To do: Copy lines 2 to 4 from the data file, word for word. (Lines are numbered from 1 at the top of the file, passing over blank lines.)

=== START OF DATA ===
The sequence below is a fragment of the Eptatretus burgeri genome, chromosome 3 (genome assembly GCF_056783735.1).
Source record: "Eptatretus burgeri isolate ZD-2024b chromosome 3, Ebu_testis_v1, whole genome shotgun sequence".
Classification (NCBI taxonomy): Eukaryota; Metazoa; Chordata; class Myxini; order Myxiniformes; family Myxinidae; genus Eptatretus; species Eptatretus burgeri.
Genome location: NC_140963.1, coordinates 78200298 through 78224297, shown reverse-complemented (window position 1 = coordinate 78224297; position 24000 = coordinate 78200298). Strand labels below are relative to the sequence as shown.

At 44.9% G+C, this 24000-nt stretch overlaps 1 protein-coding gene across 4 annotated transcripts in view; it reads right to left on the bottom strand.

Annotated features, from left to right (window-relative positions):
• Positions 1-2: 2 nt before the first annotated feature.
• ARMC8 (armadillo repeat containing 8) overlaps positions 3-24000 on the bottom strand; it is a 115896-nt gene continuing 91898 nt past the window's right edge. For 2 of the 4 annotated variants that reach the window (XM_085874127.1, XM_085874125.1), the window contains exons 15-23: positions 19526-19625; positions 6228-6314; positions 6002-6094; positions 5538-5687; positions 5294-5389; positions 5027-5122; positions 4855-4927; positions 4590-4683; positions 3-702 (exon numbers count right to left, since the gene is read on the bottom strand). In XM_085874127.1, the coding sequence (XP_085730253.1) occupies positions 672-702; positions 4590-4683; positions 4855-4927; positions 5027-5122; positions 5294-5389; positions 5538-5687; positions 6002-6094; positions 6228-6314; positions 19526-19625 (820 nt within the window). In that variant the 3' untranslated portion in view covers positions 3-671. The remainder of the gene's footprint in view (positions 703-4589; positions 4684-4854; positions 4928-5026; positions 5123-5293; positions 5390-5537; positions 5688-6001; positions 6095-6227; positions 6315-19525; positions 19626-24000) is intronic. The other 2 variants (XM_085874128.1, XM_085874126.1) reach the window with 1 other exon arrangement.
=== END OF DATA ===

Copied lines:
Source record: "Eptatretus burgeri isolate ZD-2024b chromosome 3, Ebu_testis_v1, whole genome shotgun sequence".
Classification (NCBI taxonomy): Eukaryota; Metazoa; Chordata; class Myxini; order Myxiniformes; family Myxinidae; genus Eptatretus; species Eptatretus burgeri.
Genome location: NC_140963.1, coordinates 78200298 through 78224297, shown reverse-complemented (window position 1 = coordinate 78224297; position 24000 = coordinate 78200298). Strand labels below are relative to the sequence as shown.